My question to those bemoaning the apparently excessive ostracizing of male celebrities, especially those who’ve admitted to wrongdoing, is: How many times can a woman “accidentally” falsely accuse men before she is ostracized from society? Can she apologize her way back to the same social status she occupied before her accidental transgressions?

Just for fun, and not at all to explore carbon-dated double standards, what if a woman serially makes false accusations, is “caught”, so to speak, after multiple victims finally come forward with the same creepy story. What if she admits to “not realizing” or “not fully appreciating the impact of her actions” until it was spelled out for her by her victims and a now intolerant public. How long must she sit in the corner and think about what she’s done before her career, income, reputation and relationships are fully restored to where they were before she committed offense after offense, before she ruined the lives of innocent men. We believe in rehabilitation, right? Or has she forfeited her right to participate in civilized society?

Men get to learn from their mistakes and women’s bodies, careers, time and energy are de facto “classrooms”. Which is a faulty metaphor because men with MOs are not making mistakes, they’re making choices. They apologize only when they get caught. And here we are, presupposing that of course the perverts should boomerang back. That the laws of physics dictate that wealthy white male celebrities spring back to their kingdoms if they’ve merely sat and thought about what they’ve done long enough, or, God forbid, not been earning money at the same level they were before their own transgressions became public knowledge. Because a man not earning the amount of money he’s accustomed to is a far greater punishment than whatever the women they’ve sexually harassed endured or lost.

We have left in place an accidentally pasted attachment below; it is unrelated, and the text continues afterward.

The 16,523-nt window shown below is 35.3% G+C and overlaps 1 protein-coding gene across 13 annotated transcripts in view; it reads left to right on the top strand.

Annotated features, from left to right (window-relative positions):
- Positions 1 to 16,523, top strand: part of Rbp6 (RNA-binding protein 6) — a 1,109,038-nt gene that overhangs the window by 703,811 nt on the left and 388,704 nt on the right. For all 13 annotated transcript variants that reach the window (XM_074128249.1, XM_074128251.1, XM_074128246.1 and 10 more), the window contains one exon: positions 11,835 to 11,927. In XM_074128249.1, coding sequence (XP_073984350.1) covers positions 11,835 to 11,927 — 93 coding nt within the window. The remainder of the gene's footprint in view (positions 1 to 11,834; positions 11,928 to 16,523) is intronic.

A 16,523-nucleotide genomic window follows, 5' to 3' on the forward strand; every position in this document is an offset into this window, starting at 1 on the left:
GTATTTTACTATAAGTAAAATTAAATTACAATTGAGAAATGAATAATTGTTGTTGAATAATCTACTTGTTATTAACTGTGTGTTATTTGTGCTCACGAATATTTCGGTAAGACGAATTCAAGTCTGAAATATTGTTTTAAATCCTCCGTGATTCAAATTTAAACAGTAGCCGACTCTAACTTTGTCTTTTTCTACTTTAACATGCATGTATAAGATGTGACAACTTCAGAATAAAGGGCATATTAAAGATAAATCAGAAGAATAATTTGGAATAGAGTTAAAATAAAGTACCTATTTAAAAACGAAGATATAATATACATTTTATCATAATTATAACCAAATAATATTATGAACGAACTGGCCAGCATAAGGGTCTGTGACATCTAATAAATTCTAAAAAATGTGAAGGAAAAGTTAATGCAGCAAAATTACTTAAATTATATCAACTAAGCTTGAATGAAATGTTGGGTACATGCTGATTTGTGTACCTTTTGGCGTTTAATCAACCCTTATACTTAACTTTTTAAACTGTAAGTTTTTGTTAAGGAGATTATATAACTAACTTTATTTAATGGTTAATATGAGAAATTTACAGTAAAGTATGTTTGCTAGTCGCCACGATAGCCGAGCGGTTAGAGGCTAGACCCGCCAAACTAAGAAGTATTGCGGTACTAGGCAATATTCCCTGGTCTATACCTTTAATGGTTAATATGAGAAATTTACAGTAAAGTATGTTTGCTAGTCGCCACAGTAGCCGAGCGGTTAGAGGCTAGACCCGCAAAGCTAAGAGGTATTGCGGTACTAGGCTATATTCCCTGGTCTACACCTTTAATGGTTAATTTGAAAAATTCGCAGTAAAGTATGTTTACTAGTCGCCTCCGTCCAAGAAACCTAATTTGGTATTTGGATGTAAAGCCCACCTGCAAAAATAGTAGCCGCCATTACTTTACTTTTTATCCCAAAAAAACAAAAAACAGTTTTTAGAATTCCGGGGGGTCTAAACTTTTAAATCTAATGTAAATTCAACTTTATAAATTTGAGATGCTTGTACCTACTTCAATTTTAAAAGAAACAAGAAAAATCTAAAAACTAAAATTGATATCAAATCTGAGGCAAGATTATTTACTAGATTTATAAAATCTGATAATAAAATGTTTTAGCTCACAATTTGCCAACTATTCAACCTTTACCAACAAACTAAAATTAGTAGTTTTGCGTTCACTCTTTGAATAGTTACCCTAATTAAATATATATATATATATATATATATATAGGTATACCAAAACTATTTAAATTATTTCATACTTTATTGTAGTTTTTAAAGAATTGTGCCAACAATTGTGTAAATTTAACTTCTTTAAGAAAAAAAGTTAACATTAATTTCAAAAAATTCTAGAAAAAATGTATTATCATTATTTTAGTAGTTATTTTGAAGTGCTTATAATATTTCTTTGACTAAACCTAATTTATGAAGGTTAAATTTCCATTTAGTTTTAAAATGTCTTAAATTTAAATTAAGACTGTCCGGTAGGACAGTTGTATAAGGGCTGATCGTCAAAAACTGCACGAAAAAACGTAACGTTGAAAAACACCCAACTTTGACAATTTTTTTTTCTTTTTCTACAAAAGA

Perhaps it’s easier to see this double standard without gendered pronouns. Let’s try it like this: If a person knowingly or otherwise commits wrongdoings against other people, particularly subordinates, if that person has a pattern of targeting vulnerable people, an MO for victimizing them and a cadre of powerful enablers, should that person’s life and career be fully restored after they’re caught?

And the silver screen isn’t the only bildungsroman where men grow at their female victims’ expense, where they “learn from” what they actually knew all along. But for the sake of their careers they must pretend like they have innocently erred, learned and grown.

I have worked as a waitress, a legal receptionist and a grant writer. I would like to say that no one has ever taken their dick out in those workplaces but I unfortunately worked for an attorney with his own Louis C.K.-esque predilections. Sometimes when he and I were working late he would walk around the office naked as a jaybird but for a pair of dress socks. I can’t speak for the women who detailed C.K.’s misconduct last year but I can say that when something astonishingly incongruous happens the frontal cortex can struggle to make sense of what your eyes are clearly seeing.